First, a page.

Expert Evidence Founded on Speculation
HG v R  HCA 2
Expert Evidence Founded on Speculation
This was a criminal case involving sexual offences against a child. A psychologist named Mr M, gave expert evidence on behalf of appellant (defendant).
Mr M had experience in counselling emotionally disturbed children, and in dealing with, and counselling, victims of child sex abuse. Mr M’s report and evidence was that although the complainant had been sexually assaulted, the perpetrator of the assaults had been her natural father and not the appellant. He suggested the complainant had “buried” the assault in response to the trauma of it and the trauma had been “resurrected” at a later date in circumstances which led her to blame the wrong person.
The natural father had in fact died when the complainant was four and a half years old, about 5 years before the complaints to police, and there was no evidence that the natural father had committed these acts, save for the theory of the expert.
The theory that the complainant had, in truth, been a victim of sexual abuse, but that the abuser was her natural father (since deceased) would have been important to the defence case, if there could be found an evidentiary basis for such a theory.
This hypothesis was not shown to have been based, either wholly or substantially, on Mr M’s specialised knowledge as a psychologist. Mr M’s opinion was based on “a combination of speculation, inference, personal and second-hand views as to the credibility of the complainant, and a process of reasoning which went well beyond the field of expertise of a psychologist”1.
Mr M approached the complainant’s story with scepticism. He did not put the contention that the abuse was committed by the natural father to the complainant, nor did he investigate the possibility of abuse by a third party.
Various competing logical possibilities existed as to how the abuse was perpetrated. It was not demonstrated by Mr M, and it is unlikely, that it is within the field of expertise of a psychologist to form and express an opinion as to which of those alternatives was to be preferred.
The evidence the defence sought to lead from Mr M really amounted to putting from the witness box the inferences an hypotheses on which the defence case wished to rely.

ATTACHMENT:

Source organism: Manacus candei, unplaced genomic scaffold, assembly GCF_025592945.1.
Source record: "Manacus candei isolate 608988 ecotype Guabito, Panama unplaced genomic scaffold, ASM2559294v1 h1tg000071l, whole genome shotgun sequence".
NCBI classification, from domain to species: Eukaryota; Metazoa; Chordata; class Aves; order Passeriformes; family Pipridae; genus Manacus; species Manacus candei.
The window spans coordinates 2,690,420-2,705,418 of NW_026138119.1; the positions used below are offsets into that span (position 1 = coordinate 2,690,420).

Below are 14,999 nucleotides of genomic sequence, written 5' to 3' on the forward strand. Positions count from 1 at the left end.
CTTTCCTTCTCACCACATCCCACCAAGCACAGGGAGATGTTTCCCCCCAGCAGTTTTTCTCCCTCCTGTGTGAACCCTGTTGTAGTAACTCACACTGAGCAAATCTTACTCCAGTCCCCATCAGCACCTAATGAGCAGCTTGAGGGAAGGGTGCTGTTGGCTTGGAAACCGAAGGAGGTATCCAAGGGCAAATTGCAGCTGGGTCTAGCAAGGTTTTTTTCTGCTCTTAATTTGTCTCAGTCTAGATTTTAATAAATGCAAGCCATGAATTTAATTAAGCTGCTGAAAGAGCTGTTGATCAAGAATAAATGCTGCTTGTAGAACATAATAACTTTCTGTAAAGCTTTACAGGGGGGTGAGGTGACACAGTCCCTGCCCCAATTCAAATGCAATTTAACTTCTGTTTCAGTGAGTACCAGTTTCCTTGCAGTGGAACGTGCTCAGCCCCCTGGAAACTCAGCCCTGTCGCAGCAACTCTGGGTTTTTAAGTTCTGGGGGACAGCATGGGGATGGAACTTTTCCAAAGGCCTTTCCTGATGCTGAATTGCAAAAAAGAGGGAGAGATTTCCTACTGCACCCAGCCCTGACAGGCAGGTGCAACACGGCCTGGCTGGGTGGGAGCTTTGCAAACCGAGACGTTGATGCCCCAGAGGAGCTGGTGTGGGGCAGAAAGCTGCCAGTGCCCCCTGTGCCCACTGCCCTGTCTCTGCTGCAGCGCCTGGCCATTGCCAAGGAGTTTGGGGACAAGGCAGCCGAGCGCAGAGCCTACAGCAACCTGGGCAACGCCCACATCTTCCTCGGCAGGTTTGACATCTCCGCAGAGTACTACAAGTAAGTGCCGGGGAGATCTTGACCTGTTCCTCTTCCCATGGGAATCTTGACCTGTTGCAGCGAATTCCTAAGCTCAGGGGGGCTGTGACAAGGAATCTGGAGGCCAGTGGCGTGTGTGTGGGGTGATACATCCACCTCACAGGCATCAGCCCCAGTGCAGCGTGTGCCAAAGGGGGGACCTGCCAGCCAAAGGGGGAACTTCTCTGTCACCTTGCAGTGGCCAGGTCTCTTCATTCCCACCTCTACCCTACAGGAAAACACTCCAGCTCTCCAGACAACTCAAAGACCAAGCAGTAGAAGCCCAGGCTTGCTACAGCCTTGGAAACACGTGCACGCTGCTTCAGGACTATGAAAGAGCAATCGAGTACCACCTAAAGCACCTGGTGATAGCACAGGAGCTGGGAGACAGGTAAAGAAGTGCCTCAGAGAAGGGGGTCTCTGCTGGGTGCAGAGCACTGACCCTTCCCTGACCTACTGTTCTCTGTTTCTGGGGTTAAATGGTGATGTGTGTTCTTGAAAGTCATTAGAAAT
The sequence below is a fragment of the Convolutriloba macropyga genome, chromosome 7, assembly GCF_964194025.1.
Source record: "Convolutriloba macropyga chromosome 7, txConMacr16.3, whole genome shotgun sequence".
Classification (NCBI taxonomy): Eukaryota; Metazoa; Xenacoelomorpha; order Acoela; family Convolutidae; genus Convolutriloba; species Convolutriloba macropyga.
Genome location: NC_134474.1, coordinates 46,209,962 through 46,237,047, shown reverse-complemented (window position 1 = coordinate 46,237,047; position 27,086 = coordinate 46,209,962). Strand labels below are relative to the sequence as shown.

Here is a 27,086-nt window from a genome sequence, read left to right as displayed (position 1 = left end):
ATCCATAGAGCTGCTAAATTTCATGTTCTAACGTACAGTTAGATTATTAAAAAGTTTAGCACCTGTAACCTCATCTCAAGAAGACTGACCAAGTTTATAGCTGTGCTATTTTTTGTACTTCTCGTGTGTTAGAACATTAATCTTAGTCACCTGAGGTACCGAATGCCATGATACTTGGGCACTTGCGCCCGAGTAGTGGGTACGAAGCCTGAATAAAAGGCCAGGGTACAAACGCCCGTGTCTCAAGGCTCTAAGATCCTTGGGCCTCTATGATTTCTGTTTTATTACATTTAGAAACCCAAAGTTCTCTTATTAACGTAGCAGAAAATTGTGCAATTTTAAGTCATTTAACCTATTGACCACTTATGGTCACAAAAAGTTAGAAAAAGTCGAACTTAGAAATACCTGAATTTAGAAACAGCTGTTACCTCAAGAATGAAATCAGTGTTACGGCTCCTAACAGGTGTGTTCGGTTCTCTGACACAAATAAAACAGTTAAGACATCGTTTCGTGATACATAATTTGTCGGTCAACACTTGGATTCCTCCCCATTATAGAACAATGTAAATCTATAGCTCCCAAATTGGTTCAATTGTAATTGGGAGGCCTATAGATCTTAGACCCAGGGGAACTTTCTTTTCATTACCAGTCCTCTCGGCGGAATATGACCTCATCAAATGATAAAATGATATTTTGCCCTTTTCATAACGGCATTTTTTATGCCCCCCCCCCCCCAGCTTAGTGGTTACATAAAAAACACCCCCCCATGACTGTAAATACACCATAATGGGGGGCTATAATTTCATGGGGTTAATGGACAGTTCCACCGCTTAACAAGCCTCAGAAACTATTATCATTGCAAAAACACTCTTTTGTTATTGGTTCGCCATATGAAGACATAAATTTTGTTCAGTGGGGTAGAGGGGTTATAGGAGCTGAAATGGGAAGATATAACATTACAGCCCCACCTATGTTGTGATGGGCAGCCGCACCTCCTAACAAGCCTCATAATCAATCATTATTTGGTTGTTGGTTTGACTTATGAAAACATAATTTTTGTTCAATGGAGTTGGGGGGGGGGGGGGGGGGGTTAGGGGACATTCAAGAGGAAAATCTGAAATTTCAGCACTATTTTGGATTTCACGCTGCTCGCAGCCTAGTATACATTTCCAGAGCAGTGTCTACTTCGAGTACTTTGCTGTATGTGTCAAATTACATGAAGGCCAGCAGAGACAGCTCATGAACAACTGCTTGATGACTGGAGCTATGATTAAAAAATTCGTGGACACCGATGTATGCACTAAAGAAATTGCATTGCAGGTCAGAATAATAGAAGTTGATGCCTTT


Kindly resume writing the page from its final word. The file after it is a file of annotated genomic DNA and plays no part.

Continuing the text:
Further, expert evidence should be confined to opinions which are wholly or substantially based on their specialised knowledge. “Experts who venture “opinions”, (sometimes merely their own inference of fact), outside their field of specialised knowledge may invest those opinions with a spurious appearance of authority, and legitimate processes of fact-finding may be subverted. The opinions which Mr [M] was to be invited to express appear to provide a good example of the mischief which is to be avoided.”2
The appeal was dismissed.
This case re-iterates a common theme found in these case reviews – the need for the expert witnesses to stick to their field of expertise. It was not in the expert’s remit to diverge from his role as an assessing psychologist to venture speculative theories about hypothetical occurrences.
Related to this is the need for all expert opinions to be founded on facts, or such assumptions as reasonable and fair, and which withstand scrutiny by a court. If these facts or assumptions are successfully challenged, then this may in turn materially affect the opinion and the expert evidence provided.
Here, though, the expert went one step further and sought to become a mouthpiece for his client – by proposing an opinion based on speculation and unproven and unfounded facts it severely impacted the expert’s credibility, and also the basis of the defence/appeal. Experts must be balanced and objective in their opinion, and to fail in this will have substantial ramifications for the underlying case.
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1 At para 41.
2 At para 44.